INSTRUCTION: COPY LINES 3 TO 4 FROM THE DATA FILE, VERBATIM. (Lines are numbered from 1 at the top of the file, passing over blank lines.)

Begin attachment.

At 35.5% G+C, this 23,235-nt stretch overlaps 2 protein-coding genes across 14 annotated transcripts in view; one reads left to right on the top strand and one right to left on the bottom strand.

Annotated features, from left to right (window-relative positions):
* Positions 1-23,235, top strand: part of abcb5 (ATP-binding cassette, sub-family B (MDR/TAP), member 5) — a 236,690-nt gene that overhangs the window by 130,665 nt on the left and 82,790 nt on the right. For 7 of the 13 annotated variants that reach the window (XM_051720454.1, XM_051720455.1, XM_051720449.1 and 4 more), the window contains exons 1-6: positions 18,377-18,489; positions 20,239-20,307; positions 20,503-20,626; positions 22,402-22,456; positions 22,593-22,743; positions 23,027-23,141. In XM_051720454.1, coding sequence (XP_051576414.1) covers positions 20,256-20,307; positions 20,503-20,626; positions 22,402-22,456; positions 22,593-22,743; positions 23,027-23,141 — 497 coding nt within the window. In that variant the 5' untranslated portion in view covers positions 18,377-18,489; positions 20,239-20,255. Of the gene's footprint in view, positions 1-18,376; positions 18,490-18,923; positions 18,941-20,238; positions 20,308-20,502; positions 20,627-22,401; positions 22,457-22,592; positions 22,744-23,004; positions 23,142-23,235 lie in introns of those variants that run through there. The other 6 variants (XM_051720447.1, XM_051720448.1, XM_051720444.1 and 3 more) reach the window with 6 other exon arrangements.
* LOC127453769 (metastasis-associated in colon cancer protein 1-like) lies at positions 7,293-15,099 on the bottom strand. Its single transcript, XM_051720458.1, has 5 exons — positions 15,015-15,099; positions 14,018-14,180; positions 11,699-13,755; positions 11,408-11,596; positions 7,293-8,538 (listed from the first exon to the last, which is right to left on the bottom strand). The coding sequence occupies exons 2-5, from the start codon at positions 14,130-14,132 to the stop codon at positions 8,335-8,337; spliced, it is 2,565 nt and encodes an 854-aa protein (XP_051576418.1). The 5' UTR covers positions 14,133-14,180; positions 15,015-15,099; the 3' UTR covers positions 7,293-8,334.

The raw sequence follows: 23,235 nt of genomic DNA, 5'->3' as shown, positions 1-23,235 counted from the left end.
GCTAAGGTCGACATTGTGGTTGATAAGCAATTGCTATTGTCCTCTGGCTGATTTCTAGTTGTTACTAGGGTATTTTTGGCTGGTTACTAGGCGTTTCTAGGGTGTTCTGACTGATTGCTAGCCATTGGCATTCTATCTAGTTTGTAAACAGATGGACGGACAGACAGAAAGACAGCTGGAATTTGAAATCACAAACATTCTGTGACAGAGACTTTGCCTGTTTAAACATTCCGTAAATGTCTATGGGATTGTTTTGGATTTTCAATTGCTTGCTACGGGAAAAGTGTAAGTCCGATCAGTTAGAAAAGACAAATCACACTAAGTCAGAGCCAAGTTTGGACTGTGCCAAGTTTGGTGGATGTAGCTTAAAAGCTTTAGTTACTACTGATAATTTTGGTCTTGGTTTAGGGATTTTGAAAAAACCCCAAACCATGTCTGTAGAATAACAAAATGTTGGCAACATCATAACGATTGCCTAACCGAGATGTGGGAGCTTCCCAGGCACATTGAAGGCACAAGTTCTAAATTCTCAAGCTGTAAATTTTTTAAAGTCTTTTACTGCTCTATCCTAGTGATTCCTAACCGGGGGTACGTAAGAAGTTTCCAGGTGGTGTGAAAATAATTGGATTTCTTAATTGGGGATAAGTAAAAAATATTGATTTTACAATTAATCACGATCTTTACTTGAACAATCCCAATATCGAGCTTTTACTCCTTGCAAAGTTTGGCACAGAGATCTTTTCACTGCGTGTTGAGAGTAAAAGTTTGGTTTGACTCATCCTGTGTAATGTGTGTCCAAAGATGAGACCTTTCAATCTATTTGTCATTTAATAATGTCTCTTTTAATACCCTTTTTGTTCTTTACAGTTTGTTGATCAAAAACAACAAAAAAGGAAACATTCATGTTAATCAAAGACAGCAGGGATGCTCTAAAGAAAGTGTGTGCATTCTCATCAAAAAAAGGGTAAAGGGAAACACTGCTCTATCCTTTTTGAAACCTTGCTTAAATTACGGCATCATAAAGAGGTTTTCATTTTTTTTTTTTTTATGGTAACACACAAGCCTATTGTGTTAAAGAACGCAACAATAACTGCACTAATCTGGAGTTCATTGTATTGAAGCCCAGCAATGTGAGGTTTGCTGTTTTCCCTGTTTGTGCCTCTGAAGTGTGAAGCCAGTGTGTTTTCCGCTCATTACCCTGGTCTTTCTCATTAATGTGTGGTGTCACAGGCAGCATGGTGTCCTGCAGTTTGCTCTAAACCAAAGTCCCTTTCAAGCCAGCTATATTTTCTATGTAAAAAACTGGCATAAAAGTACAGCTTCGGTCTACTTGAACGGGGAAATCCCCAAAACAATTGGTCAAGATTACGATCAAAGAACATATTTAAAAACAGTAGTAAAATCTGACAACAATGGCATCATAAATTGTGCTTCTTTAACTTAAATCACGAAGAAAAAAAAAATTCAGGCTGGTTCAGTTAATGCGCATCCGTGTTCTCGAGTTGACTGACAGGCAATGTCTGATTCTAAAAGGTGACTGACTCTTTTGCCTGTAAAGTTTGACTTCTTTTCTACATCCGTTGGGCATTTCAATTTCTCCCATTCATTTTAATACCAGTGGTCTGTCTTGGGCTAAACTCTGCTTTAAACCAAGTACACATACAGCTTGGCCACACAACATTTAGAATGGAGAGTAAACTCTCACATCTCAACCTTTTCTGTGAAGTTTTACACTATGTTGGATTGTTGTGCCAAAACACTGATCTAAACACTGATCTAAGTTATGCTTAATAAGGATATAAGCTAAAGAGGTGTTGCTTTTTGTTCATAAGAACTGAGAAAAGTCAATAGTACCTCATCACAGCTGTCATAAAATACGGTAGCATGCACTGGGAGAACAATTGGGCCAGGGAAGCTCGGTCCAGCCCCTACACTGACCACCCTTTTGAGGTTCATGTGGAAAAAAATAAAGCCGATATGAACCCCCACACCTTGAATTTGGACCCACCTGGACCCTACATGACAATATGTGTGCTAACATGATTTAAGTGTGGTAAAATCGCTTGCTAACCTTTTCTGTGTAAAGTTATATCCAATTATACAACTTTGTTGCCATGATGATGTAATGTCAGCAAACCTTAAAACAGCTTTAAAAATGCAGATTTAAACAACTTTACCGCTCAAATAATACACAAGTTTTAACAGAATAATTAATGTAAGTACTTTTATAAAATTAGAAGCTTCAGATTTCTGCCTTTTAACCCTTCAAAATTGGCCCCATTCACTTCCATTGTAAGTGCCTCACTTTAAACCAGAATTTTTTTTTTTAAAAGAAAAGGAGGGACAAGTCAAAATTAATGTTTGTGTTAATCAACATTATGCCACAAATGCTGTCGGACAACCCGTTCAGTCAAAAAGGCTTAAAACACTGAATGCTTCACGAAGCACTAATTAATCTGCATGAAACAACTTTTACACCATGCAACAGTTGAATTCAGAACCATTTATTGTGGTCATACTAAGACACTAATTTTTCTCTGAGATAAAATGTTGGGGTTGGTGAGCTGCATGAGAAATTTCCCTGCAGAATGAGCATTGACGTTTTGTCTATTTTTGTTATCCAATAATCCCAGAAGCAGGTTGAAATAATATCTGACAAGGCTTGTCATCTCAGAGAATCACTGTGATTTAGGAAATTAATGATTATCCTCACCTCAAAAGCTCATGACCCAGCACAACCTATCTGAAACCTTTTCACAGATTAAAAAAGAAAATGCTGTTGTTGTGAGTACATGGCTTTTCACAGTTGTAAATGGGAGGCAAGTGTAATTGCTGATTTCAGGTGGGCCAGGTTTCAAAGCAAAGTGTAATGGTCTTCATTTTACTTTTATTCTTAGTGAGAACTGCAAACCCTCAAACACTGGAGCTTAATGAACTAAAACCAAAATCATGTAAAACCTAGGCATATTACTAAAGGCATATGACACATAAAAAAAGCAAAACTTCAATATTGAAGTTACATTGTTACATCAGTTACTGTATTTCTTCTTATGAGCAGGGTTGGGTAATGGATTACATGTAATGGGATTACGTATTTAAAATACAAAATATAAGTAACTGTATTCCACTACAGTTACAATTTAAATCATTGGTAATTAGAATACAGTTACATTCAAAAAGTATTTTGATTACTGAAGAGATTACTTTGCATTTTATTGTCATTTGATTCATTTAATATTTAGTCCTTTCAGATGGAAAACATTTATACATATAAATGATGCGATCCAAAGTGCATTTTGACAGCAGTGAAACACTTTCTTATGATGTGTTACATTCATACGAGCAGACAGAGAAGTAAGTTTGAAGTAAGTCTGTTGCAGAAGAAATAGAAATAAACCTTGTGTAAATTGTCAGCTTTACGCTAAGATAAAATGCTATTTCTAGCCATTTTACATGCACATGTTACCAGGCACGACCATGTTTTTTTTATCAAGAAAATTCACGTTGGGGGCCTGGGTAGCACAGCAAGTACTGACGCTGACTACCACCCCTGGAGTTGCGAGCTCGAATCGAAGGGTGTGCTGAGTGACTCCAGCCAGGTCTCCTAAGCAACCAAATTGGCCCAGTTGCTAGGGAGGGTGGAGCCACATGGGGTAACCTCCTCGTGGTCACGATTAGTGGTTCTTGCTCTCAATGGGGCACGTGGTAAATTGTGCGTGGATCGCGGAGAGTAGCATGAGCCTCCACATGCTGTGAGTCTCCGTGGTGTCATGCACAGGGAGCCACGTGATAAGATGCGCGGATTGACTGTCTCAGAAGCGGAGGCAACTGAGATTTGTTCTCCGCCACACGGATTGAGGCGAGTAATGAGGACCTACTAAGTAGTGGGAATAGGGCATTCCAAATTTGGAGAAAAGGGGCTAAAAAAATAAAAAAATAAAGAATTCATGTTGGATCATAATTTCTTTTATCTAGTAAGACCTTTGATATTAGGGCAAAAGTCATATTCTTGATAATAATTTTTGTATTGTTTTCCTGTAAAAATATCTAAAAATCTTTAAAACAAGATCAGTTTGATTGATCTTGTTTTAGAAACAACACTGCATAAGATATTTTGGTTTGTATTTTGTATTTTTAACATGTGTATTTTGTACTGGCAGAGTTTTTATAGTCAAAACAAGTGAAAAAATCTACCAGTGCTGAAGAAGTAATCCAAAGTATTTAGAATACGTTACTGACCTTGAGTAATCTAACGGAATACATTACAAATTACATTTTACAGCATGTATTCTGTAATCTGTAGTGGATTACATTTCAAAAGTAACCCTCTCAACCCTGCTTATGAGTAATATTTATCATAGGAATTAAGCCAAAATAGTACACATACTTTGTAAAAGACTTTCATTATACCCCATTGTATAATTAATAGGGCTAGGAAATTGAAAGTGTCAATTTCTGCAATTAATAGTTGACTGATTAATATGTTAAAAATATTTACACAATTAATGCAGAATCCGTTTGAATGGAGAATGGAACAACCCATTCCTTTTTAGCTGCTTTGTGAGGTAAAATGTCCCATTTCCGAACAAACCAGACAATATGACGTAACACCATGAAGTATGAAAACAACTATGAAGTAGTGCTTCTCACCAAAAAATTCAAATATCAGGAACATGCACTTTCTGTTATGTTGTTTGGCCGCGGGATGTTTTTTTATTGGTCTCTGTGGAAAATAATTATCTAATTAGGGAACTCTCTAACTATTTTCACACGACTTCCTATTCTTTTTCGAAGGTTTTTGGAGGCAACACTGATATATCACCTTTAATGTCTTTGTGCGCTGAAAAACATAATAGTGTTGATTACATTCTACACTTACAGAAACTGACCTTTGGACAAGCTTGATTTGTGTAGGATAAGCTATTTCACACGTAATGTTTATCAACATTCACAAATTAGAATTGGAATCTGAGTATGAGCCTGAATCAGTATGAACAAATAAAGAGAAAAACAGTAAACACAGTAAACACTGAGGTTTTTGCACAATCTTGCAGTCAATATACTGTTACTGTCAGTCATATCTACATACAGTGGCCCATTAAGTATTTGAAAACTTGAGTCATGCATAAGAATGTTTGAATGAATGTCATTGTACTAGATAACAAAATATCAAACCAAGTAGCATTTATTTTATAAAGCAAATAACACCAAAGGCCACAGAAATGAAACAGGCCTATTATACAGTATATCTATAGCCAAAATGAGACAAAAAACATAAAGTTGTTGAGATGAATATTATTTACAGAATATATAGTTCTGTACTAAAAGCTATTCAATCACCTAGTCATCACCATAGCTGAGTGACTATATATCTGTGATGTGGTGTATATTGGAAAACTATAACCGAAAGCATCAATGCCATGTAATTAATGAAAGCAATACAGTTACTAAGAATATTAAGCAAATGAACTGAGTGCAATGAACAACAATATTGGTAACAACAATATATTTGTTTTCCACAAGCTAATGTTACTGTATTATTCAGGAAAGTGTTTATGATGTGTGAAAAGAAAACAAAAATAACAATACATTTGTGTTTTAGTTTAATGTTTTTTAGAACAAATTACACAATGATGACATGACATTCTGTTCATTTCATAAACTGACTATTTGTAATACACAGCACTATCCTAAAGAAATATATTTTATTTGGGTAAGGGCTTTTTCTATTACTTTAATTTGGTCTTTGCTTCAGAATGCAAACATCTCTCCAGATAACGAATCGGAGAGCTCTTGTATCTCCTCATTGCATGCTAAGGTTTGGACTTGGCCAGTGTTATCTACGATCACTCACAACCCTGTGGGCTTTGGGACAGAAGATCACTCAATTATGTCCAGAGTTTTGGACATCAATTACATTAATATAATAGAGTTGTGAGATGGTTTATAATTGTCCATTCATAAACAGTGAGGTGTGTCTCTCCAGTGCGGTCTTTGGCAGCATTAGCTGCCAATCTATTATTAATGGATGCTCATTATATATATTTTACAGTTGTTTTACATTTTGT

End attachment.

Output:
* Positions 1-23,235, top strand: part of abcb5 (ATP-binding cassette, sub-family B (MDR/TAP), member 5) — a 236,690-nt gene that overhangs the window by 130,665 nt on the left and 82,790 nt on the right. For 7 of the 13 annotated variants that reach the window (XM_051720454.1, XM_051720455.1, XM_051720449.1 and 4 more), the window contains exons 1-6: positions 18,377-18,489; positions 20,239-20,307; positions 20,503-20,626; positions 22,402-22,456; positions 22,593-22,743; positions 23,027-23,141. In XM_051720454.1, coding sequence (XP_051576414.1) covers positions 20,256-20,307; positions 20,503-20,626; positions 22,402-22,456; positions 22,593-22,743; positions 23,027-23,141 — 497 coding nt within the window. In that variant the 5' untranslated portion in view covers positions 18,377-18,489; positions 20,239-20,255. Of the gene's footprint in view, positions 1-18,376; positions 18,490-18,923; positions 18,941-20,238; positions 20,308-20,502; positions 20,627-22,401; positions 22,457-22,592; positions 22,744-23,004; positions 23,142-23,235 lie in introns of those variants that run through there. The other 6 variants (XM_051720447.1, XM_051720448.1, XM_051720444.1 and 3 more) reach the window with 6 other exon arrangements.
* LOC127453769 (metastasis-associated in colon cancer protein 1-like) lies at positions 7,293-15,099 on the bottom strand. Its single transcript, XM_051720458.1, has 5 exons — positions 15,015-15,099; positions 14,018-14,180; positions 11,699-13,755; positions 11,408-11,596; positions 7,293-8,538 (listed from the first exon to the last, which is right to left on the bottom strand). The coding sequence occupies exons 2-5, from the start codon at positions 14,130-14,132 to the stop codon at positions 8,335-8,337; spliced, it is 2,565 nt and encodes an 854-aa protein (XP_051576418.1). The 5' UTR covers positions 14,133-14,180; positions 15,015-15,099; the 3' UTR covers positions 7,293-8,334.